Portraiture Through the Lens

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This exhibition is an example of photographic processes through a specific theme: portraiture. The desire to represent the human form has always existed. Whether through the medium of painting or sculpture, the concept that a portrait could represent both the likeness and character of its subject has motivated artists throughout time.

Photography is the result of combining several different technologies invented over many years. These technologies continue to evolve to this day. As photographic equipment becomes more diverse, the ability to make variations of portraits gives photographers more freedom and creativity.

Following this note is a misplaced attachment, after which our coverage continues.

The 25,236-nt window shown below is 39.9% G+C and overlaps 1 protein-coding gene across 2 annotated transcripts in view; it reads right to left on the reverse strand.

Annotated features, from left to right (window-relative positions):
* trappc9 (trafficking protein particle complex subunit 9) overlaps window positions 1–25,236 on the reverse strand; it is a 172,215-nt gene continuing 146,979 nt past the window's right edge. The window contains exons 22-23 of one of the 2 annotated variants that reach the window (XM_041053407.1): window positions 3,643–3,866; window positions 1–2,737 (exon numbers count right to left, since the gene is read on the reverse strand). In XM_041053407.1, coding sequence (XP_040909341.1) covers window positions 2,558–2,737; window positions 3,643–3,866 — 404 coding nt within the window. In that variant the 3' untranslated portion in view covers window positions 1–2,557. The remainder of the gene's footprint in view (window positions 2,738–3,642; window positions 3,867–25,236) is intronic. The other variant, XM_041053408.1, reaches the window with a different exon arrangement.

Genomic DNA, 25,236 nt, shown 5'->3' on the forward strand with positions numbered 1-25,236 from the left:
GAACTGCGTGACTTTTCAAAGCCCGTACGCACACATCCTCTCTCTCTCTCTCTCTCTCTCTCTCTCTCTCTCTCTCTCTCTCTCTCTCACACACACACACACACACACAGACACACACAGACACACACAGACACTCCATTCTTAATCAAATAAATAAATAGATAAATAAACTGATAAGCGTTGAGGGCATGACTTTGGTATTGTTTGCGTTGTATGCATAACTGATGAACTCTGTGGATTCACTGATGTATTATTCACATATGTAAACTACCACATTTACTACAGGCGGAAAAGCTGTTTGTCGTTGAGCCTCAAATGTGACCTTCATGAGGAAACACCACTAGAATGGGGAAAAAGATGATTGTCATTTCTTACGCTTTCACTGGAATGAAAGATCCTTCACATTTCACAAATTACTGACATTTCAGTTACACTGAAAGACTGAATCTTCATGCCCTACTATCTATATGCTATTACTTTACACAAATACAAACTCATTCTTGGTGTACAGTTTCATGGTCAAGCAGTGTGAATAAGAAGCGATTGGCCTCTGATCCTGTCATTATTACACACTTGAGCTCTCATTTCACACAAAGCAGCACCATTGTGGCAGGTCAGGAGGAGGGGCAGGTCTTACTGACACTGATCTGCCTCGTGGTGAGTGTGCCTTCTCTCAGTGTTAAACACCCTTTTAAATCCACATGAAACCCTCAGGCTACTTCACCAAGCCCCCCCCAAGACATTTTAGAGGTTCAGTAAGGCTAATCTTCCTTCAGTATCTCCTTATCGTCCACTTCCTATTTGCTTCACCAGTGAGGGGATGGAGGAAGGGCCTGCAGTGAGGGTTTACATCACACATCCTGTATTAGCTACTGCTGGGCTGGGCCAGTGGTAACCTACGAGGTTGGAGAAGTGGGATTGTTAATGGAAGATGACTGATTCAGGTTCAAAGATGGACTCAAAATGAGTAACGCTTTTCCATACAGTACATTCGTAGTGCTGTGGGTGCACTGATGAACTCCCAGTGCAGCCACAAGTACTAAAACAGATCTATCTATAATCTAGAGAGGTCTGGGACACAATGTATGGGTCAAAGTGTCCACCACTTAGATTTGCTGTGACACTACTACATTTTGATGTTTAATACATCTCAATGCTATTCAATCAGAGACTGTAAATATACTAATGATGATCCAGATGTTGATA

Today, it is almost impossible to image a time before photography existed. The invention of photography brought together optics, chemistry and technology, allowing people to see the world in a dramatically new way. A photograph became a way of communicating information about other people, places, and cultures. Photography provided new and exciting ways to see what was once visually unknown.

The photograph allowed a new way of looking at ourselves. With the invention of the camera, photography became an essential tool in recording human behavior, customs, and lifestyles. A portrait is a story filled with clues and ideas about who a person is, what their status in society is, and sometimes even, a reflection of their self-worth.

From cave paintings, to sculptures and oil-on-canvas, artists have long been drawn to creating self-portraits. Self-portraits may reveal not only psychological features of a person, but also their relationships with another person.

Funding for this project was provided by a grant from the National Endowment for the Arts and a donation from PhotoWings.